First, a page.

Former Sacred Heart Church in North Wheeling Being Demolished
WHEELING — Brick by brick, crews continue to demolish the former Sacred Heart Church in North Wheeling this week, after it was destroyed by fire in July 2018.
Standing atop what remains of the church’s nearly 90-foot tall bell tower, crews with Edgco, Inc. of Lansing, continue to meticulously chipped away at the shell of the structure.
Edgco owner Bruce Edge said dismantling the church tower is a bit of a slow process because of the position of the tower. Not only is it located along the heavily-traveled North Main Street, the top half of the tower is positioned next to power lines.
“If you use a machine up that high, a big piece could fall and take the main power wires out,” Edge said as he watched crews chip away at the tower by hand.
He said Edgco began demolishing the church about a week ago, and he expects the demolition to last about another week. Edge said he plans to use an excavator on the tower once it is clear of the power lines.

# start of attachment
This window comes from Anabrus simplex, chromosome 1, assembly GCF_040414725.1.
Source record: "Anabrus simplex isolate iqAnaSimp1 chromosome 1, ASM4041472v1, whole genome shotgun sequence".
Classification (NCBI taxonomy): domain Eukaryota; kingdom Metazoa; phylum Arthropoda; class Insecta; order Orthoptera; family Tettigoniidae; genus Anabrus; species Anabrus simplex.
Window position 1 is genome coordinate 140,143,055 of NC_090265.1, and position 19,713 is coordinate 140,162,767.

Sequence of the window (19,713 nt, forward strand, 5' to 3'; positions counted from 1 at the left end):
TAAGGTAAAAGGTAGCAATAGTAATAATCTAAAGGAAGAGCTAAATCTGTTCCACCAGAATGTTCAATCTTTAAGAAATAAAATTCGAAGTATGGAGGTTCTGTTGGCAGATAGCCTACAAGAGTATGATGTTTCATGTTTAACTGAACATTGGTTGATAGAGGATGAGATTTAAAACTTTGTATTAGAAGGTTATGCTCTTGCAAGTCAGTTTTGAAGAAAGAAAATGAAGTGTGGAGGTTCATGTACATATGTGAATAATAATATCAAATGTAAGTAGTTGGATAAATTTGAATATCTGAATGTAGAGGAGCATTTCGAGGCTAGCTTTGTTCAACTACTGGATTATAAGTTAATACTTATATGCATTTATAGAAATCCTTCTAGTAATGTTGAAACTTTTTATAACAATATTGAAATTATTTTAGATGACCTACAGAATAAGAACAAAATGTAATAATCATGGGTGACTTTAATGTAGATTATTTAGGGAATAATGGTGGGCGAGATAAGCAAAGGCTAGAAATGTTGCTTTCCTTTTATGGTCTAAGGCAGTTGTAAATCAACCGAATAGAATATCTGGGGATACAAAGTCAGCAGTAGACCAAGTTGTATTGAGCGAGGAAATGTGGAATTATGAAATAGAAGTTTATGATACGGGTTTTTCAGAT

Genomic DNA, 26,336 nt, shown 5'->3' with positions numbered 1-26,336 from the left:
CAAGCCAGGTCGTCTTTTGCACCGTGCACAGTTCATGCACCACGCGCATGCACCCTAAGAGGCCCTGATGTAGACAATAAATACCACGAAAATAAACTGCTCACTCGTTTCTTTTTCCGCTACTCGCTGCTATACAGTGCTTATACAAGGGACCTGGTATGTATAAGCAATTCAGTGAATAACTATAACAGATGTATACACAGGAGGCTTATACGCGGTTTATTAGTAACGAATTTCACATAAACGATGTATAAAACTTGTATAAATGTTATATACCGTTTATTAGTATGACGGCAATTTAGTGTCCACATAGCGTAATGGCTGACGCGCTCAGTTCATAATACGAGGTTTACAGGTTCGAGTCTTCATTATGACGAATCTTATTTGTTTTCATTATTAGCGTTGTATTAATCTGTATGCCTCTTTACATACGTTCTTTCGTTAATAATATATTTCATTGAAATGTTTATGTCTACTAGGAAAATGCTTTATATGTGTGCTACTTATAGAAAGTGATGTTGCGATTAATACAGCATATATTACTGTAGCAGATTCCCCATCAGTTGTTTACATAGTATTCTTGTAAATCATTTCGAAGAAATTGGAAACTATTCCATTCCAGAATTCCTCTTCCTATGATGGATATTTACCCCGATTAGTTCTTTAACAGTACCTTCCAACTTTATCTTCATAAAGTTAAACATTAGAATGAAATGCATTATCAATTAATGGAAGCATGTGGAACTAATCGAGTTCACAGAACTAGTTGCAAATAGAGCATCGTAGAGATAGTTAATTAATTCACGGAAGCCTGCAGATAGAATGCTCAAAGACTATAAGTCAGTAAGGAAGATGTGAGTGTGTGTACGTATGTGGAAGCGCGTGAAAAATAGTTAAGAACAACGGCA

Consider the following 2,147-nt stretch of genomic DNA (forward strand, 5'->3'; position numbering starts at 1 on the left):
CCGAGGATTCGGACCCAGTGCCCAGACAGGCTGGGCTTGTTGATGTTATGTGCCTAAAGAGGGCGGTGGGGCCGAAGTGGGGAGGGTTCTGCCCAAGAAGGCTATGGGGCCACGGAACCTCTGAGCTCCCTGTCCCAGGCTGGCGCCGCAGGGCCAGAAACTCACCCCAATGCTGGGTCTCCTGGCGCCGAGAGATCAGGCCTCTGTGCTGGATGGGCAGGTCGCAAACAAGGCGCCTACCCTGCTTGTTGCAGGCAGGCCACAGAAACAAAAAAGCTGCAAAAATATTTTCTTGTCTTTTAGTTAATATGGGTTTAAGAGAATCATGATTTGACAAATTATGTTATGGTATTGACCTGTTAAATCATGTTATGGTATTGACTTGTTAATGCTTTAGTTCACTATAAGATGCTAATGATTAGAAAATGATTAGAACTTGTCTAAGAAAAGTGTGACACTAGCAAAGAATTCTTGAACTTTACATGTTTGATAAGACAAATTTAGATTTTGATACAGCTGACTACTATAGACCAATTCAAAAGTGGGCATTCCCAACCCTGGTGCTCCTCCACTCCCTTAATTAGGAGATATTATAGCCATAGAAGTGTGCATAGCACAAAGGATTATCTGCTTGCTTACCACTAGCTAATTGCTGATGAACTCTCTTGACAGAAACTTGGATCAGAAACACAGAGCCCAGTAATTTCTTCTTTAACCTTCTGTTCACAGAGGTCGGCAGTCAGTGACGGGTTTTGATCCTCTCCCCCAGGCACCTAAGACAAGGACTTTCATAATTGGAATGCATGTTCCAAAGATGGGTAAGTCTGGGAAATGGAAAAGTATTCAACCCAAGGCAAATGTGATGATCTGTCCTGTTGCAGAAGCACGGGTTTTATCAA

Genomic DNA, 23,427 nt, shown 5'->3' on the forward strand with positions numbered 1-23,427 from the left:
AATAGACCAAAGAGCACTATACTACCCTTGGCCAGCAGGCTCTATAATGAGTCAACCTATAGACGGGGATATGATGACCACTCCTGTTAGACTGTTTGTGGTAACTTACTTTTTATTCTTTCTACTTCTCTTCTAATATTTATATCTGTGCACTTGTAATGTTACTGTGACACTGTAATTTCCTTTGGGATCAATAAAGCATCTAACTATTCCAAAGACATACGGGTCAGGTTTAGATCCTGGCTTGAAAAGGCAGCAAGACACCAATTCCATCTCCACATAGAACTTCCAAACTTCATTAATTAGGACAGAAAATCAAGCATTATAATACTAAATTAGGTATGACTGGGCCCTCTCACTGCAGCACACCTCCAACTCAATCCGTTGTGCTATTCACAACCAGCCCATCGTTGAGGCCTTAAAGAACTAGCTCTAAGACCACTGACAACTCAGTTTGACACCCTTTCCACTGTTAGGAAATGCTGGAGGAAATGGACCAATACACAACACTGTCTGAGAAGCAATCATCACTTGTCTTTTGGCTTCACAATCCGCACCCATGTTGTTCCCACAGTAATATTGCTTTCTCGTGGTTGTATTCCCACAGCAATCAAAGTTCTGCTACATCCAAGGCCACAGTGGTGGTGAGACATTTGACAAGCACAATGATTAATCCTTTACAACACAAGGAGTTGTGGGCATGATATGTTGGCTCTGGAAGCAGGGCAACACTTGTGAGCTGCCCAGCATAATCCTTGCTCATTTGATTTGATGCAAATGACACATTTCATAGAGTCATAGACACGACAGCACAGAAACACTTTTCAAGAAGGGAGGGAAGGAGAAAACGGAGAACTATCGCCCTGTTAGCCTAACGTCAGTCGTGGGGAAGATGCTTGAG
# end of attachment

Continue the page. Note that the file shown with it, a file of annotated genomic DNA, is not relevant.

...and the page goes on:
The fire, which occurred July 7, 2018, destroyed the church roof as well as much of the first floor, according to Joyce Wolen, executive director of the Wheeling Housing Authority, which owns the property.
She said water damage also greatly impacted the structure, and the insurance company felt the damage was too extensive for renovation of the building.
Located at 99 N. Main St., the old church building last housed the Augusta Levy Learning Center, which served children with autism for eight years prior to the fire. The learning center now operates out of a location on Market Street in downtown Wheeling.
In addition to Augusta Levy, the fire also displaced the congregation of the Faith Community Church, which relocated to a property on Kenney Street.
The church building was first dedicated in 1904 and the Wheeling Housing Authority purchased it in 2000 as part of the Hope VI housing program. Wolen said the property will be returned to green space “for the time being.”
The Wheeling Housing Authority has no specific plans for future use of the property. She said once the building is torn down, the authority plans to place a plaque on the site in memory of the church.
Wheeling fire investigators determined the cause of the July fire to be accidental, starting in an electrical junction box mounted on the ceiling of the building. No one was in the structure when the fire started.
Staff writer Alex Meyer contributed to this story.